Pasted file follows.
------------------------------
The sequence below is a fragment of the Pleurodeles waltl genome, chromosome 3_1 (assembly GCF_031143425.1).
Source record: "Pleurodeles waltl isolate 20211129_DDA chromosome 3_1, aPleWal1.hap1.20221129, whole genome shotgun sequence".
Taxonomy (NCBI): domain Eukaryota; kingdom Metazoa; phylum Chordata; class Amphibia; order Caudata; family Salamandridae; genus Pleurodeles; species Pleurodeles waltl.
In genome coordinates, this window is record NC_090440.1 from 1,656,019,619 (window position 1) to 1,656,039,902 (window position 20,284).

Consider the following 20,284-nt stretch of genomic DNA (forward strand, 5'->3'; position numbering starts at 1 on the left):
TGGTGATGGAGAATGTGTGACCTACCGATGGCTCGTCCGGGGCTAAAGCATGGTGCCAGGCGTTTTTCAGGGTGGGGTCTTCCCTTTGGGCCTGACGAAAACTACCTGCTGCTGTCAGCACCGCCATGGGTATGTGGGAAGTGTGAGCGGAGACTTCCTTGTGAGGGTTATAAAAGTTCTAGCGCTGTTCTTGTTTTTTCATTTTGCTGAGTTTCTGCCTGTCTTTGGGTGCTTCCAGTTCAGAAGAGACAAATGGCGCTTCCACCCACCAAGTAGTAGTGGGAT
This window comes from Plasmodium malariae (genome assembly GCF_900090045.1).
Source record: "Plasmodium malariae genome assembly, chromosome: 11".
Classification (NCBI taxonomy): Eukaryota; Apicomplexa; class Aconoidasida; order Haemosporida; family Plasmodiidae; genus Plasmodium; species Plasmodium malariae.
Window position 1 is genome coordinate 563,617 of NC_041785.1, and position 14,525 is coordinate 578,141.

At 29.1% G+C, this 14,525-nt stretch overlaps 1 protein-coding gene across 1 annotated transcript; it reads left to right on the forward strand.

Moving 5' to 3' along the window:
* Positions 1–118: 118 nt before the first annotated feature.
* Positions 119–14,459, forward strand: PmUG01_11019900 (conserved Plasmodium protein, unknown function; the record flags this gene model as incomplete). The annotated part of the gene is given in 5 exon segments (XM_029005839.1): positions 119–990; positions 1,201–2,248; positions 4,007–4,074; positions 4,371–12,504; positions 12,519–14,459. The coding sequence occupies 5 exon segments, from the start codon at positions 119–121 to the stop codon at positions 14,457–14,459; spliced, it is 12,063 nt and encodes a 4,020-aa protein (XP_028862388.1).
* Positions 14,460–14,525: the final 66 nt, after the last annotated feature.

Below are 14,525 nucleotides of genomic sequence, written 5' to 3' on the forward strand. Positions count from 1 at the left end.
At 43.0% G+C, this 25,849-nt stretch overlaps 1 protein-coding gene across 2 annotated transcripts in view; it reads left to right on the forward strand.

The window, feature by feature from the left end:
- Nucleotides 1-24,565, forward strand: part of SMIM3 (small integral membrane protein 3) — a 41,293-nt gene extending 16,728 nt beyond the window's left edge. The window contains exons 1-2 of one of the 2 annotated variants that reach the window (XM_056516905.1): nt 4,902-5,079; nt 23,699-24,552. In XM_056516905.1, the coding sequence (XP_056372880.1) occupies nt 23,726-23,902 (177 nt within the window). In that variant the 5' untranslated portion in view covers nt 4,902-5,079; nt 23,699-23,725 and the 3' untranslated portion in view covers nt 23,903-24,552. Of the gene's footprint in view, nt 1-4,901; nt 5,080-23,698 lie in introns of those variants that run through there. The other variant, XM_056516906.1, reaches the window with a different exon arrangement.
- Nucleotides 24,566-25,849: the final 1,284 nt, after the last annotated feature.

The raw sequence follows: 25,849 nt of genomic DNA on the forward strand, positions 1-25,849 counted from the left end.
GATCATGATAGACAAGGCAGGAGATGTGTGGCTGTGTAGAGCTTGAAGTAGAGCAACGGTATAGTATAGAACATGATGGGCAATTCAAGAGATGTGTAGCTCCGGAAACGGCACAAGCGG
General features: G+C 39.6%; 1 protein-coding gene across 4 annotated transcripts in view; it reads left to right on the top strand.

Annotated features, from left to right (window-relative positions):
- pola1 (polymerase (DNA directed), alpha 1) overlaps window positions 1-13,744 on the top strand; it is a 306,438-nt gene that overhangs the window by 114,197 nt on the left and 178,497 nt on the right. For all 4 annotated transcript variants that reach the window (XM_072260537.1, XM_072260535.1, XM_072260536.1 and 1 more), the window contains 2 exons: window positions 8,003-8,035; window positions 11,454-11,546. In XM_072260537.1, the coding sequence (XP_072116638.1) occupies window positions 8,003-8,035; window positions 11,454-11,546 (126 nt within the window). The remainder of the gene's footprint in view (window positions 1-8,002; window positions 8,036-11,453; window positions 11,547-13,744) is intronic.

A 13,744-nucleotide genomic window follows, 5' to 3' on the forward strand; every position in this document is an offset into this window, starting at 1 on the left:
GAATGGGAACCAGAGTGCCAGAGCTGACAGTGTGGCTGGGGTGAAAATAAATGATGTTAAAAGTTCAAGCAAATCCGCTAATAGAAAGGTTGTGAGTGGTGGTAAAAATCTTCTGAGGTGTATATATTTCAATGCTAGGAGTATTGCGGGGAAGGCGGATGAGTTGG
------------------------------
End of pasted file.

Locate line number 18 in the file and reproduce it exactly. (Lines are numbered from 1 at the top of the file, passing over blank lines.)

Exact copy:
The window, feature by feature from the left end: